latch meets cranach

Liturgical transformation of the Marian altar

At the beginning of the Passiontide, the side wings of the Cranach-Triegel Altarpiece will be closed until the Easter Vigil (Saturday to Sunday, 30/31 March) as part of the first Passiontide service on 17 February 2024.

This means that the central section with the depiction of the Virgin Mary, created by Michael Triegel, and the two original side wings created by Lucas Cranach the Elder with the depiction of the Apostles Philip and James the Younger and the Apostle James the Elder and St Mary Magdalene remain hidden. However, the back of the centre section with the Risen Christ as "Salvator Mundi" remains visible. The closure also brings the two saints Catherine and Barbara, whom Cranach created on the outer wings, into focus.

"In the Protestant church, Passiontide means dealing with the Passion of Jesus, and the west choir and the west letter of Naumburg Cathedral have always been dedicated to the theme of Christ's Passion, which is why we have decided together with the Protestant parish to subject the altar of the Virgin Mary to liturgical change during Passiontide," says Dr Holger Kunde, Director of the United Cathedral Foundations.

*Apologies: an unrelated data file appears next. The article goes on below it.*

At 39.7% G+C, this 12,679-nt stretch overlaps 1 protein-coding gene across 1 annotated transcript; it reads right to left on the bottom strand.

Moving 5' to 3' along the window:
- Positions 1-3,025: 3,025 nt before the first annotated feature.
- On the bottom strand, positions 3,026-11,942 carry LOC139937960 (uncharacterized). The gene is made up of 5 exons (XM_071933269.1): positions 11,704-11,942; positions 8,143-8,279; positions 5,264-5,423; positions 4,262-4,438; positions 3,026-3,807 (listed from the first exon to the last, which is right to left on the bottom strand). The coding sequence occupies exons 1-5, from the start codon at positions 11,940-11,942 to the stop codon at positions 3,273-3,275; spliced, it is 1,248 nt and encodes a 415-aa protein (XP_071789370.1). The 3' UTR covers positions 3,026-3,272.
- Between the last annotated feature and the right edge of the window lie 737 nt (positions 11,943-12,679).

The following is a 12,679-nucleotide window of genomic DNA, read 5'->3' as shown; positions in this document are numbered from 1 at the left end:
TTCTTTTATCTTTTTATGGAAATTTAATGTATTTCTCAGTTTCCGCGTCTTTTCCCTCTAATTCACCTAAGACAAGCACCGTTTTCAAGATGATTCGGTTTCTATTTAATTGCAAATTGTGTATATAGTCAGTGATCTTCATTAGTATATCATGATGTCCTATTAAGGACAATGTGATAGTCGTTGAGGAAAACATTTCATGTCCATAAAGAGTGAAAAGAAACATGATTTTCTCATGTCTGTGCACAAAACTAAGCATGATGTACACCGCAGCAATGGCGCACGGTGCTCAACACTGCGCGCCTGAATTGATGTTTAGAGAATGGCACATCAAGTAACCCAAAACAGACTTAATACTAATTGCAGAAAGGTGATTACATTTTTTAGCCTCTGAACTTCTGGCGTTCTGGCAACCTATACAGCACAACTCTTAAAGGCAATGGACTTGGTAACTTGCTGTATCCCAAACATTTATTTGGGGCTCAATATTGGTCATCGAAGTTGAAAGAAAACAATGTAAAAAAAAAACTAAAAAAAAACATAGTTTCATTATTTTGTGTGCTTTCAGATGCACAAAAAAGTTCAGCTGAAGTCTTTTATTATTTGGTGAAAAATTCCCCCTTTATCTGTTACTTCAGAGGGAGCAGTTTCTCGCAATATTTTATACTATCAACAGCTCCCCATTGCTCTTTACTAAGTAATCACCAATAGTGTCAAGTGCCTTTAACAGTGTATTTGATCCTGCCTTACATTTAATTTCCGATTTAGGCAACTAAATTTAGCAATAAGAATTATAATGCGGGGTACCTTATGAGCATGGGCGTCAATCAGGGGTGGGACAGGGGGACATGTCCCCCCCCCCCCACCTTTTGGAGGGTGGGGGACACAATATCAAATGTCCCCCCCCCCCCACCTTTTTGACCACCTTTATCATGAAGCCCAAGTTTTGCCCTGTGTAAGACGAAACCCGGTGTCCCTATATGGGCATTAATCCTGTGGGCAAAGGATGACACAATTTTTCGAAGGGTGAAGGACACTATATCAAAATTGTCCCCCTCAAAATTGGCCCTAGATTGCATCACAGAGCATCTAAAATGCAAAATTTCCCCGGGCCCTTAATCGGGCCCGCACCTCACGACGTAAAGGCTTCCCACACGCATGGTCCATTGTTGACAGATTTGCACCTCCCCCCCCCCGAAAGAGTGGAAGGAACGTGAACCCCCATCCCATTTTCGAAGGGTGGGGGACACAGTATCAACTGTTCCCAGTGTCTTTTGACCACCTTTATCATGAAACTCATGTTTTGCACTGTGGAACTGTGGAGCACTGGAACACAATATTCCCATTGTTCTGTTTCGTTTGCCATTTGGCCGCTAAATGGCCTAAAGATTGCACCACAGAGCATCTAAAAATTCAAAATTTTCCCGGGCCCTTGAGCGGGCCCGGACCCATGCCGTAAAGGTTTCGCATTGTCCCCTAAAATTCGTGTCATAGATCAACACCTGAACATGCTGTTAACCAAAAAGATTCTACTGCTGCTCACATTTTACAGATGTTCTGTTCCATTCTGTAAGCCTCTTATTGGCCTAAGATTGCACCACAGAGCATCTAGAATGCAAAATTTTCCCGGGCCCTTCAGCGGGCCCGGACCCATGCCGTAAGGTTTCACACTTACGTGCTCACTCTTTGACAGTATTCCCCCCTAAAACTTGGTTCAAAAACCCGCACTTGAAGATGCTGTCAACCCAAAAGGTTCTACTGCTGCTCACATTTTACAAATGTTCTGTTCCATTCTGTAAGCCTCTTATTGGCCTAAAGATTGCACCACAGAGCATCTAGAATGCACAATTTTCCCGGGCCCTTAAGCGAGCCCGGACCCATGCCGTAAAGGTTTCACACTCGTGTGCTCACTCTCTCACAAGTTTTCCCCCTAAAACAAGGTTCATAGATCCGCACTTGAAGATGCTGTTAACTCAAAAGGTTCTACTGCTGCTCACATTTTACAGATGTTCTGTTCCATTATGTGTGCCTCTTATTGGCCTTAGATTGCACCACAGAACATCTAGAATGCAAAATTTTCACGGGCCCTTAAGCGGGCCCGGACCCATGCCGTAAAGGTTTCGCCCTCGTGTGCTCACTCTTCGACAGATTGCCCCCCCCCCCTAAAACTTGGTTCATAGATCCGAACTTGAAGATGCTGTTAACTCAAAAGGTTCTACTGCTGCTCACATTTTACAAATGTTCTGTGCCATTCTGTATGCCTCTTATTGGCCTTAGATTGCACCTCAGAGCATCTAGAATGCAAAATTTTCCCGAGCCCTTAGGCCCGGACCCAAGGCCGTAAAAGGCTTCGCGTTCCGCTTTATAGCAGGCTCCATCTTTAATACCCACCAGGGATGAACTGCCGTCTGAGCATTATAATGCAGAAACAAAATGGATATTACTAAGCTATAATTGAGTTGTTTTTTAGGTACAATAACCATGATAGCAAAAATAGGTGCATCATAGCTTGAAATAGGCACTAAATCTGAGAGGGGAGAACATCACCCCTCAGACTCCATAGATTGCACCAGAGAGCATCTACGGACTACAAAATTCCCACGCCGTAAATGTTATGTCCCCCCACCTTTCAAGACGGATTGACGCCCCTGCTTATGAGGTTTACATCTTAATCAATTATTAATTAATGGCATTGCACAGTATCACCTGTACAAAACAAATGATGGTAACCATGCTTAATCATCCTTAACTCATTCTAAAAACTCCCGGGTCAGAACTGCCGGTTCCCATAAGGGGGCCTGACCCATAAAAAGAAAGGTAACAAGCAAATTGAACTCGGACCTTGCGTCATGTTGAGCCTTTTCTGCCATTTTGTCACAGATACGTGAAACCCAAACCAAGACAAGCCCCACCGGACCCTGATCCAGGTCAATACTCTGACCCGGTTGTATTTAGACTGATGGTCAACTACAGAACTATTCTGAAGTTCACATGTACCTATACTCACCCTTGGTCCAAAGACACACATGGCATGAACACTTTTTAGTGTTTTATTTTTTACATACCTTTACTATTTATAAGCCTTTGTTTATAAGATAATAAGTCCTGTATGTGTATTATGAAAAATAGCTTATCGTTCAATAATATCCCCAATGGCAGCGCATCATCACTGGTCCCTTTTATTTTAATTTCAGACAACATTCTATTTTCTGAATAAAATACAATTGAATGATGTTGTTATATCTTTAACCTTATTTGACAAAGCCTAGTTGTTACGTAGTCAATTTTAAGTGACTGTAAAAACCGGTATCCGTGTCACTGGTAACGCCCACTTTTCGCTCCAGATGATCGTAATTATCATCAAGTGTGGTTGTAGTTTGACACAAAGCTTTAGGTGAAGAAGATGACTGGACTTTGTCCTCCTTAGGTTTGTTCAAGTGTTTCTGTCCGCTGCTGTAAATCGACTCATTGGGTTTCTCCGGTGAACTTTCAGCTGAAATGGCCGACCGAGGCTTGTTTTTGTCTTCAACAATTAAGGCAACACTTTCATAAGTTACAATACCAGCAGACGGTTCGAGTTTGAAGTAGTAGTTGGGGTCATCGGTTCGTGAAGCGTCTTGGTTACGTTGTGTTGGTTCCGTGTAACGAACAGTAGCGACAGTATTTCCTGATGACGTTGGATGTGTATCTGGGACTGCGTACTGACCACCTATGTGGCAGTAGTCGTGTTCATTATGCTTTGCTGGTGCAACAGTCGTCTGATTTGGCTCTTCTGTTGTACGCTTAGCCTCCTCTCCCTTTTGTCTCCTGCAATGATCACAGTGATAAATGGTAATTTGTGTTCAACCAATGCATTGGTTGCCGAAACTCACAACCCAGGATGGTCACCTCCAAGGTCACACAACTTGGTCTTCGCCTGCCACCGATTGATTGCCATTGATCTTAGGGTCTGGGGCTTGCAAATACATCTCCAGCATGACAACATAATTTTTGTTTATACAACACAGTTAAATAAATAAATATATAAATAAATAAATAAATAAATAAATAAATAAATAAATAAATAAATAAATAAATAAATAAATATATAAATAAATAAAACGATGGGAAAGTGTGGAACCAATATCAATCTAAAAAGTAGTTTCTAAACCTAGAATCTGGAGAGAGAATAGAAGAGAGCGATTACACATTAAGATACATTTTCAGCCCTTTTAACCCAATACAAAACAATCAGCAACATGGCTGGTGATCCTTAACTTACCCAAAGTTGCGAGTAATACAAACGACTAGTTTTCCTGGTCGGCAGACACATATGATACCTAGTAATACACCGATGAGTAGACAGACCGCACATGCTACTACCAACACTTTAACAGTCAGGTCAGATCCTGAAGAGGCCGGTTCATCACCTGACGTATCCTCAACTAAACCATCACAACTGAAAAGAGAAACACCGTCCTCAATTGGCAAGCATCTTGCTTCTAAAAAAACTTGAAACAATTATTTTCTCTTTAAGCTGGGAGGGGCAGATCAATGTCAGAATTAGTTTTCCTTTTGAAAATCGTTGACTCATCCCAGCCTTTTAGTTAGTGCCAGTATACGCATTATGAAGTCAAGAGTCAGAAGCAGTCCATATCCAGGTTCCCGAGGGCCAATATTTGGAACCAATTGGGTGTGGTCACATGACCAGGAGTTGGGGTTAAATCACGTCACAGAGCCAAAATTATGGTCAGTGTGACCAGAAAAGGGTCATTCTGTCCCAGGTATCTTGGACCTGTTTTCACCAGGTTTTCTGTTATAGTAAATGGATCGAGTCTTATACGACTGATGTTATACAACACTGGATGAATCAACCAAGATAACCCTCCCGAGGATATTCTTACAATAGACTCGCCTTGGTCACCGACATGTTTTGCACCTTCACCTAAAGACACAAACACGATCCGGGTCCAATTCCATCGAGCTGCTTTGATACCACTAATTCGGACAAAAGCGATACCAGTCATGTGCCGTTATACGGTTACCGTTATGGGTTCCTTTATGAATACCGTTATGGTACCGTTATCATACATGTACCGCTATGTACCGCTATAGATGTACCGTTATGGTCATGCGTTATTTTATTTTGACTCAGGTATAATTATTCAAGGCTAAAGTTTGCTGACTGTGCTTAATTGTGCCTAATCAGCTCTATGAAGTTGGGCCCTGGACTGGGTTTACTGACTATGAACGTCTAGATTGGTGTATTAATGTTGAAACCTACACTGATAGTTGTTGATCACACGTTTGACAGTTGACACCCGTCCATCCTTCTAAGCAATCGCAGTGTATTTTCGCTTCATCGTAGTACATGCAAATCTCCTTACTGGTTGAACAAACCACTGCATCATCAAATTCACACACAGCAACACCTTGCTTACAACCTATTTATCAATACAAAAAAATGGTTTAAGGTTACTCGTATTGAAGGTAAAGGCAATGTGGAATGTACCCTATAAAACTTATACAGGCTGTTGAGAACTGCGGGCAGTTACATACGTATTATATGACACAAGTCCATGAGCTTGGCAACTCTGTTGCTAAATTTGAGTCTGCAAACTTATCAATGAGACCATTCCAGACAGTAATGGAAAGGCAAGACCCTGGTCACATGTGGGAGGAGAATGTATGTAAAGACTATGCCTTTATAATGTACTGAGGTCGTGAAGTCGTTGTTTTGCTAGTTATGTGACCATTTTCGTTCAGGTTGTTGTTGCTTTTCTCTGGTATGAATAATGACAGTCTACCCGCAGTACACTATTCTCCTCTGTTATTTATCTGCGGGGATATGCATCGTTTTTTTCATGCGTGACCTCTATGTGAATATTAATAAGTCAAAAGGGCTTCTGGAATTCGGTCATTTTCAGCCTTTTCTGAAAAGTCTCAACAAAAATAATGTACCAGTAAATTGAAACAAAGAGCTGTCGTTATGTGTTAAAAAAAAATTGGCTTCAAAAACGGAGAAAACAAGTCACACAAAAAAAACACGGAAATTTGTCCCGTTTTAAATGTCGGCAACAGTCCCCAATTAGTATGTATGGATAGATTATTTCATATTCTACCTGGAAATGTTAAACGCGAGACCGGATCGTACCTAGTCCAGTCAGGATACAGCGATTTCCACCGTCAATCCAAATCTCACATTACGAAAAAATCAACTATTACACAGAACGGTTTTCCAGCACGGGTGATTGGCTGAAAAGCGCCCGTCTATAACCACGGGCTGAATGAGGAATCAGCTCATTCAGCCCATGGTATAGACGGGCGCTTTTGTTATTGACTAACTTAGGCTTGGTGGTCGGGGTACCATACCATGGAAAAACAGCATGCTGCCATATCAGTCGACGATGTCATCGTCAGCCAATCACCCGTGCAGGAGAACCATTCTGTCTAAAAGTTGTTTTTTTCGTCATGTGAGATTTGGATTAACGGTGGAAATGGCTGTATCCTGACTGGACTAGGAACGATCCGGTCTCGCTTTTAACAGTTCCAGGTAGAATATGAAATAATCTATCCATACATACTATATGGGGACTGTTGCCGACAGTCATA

After Passiontide, the altar will remain open until the start of Advent at the beginning of December 2024 and will then be closed again until Christmas Eve.

During Lent, the "tradition of fasting and celebration" is also presented to visitors as part of a special tour every Saturday at 3.00 pm. The 40-day period of Lent is the time of preparation for the highest festival in the church year, Easter. With his depiction of the Passion story on the west rood screen in Naumburg Cathedral, the Naumburg Master created one of the most expressive depictions of the Passion story. The pictorial programme of the Marian altar in the west choir, completed by Michael Triegel, also takes up the symbolism of the Passion of Christ in key places and continues the narrative initiated on the west rood screen in a very special way up to the depiction of the Risen Christ.